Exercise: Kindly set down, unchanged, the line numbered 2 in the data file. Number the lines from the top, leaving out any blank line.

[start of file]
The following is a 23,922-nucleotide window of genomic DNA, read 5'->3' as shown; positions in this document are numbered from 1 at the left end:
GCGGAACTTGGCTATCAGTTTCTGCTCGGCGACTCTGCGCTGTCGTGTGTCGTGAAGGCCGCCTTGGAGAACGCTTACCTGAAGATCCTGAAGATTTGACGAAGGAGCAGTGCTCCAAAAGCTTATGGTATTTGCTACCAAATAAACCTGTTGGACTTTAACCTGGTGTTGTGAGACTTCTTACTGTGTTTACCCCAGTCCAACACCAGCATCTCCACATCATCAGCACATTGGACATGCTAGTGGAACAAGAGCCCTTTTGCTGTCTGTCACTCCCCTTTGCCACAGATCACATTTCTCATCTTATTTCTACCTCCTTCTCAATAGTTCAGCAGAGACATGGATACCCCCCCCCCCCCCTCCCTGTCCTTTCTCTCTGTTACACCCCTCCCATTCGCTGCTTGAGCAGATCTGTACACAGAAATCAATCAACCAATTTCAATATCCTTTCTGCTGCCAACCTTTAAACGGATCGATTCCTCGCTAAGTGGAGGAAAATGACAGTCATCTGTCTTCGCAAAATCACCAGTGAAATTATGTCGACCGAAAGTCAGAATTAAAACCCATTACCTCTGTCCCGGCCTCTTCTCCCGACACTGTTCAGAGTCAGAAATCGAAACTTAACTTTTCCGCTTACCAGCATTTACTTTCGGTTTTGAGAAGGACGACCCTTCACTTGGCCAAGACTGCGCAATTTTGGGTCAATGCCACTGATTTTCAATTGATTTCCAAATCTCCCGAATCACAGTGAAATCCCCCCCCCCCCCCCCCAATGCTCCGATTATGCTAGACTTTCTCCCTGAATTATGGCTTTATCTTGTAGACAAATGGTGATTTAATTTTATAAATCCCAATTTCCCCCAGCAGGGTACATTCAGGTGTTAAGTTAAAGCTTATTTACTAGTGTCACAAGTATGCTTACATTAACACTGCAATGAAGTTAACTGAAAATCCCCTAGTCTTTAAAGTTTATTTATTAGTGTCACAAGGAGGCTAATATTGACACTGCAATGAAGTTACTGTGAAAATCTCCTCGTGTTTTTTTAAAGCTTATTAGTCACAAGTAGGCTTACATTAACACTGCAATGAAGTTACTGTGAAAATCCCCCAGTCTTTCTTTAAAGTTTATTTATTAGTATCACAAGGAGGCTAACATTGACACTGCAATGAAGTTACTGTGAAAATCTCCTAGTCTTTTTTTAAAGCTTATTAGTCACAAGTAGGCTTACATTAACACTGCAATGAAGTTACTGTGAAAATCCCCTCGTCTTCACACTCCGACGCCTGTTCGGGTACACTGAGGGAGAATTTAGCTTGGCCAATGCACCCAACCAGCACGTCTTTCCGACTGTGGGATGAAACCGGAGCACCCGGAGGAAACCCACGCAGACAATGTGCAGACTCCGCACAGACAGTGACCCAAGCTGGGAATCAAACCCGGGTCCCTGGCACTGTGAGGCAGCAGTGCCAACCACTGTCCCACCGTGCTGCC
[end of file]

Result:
GCGGAACTTGGCTATCAGTTTCTGCTCGGCGACTCTGCGCTGTCGTGTGTCGTGAAGGCCGCCTTGGAGAACGCTTACCTGAAGATCCTGAAGATTTGACGAAGGAGCAGTGCTCCAAAAGCTTATGGTATTTGCTACCAAATAAACCTGTTGGACTTTAACCTGGTGTTGTGAGACTTCTTACTGTGTTTACCCCAGTCCAACACCAGCATCTCCACATCATCAGCACATTGGACATGCTAGTGGAACAAGAGCCCTTTTGCTGTCTGTCACTCCCCTTTGCCACAGATCACATTTCTCATCTTATTTCTACCTCCTTCTCAATAGTTCAGCAGAGACATGGATACCCCCCCCCCCCCCTCCCTGTCCTTTCTCTCTGTTACACCCCTCCCATTCGCTGCTTGAGCAGATCTGTACACAGAAATCAATCAACCAATTTCAATATCCTTTCTGCTGCCAACCTTTAAACGGATCGATTCCTCGCTAAGTGGAGGAAAATGACAGTCATCTGTCTTCGCAAAATCACCAGTGAAATTATGTCGACCGAAAGTCAGAATTAAAACCCATTACCTCTGTCCCGGCCTCTTCTCCCGACACTGTTCAGAGTCAGAAATCGAAACTTAACTTTTCCGCTTACCAGCATTTACTTTCGGTTTTGAGAAGGACGACCCTTCACTTGGCCAAGACTGCGCAATTTTGGGTCAATGCCACTGATTTTCAATTGATTTCCAAATCTCCCGAATCACAGTGAAATCCCCCCCCCCCCCCCCCAATGCTCCGATTATGCTAGACTTTCTCCCTGAATTATGGCTTTATCTTGTAGACAAATGGTGATTTAATTTTATAAATCCCAATTTCCCCCAGCAGGGTACATTCAGGTGTTAAGTTAAAGCTTATTTACTAGTGTCACAAGTATGCTTACATTAACACTGCAATGAAGTTAACTGAAAATCCCCTAGTCTTTAAAGTTTATTTATTAGTGTCACAAGGAGGCTAATATTGACACTGCAATGAAGTTACTGTGAAAATCTCCTCGTGTTTTTTTAAAGCTTATTAGTCACAAGTAGGCTTACATTAACACTGCAATGAAGTTACTGTGAAAATCCCCCAGTCTTTCTTTAAAGTTTATTTATTAGTATCACAAGGAGGCTAACATTGACACTGCAATGAAGTTACTGTGAAAATCTCCTAGTCTTTTTTTAAAGCTTATTAGTCACAAGTAGGCTTACATTAACACTGCAATGAAGTTACTGTGAAAATCCCCTCGTCTTCACACTCCGACGCCTGTTCGGGTACACTGAGGGAGAATTTAGCTTGGCCAATGCACCCAACCAGCACGTCTTTCCGACTGTGGGATGAAACCGGAGCACCCGGAGGAAACCCACGCAGACAATGTGCAGACTCCGCACAGACAGTGACCCAAGCTGGGAATCAAACCCGGGTCCCTGGCACTGTGAGGCAGCAGTGCCAACCACTGTCCCACCGTGCTGCC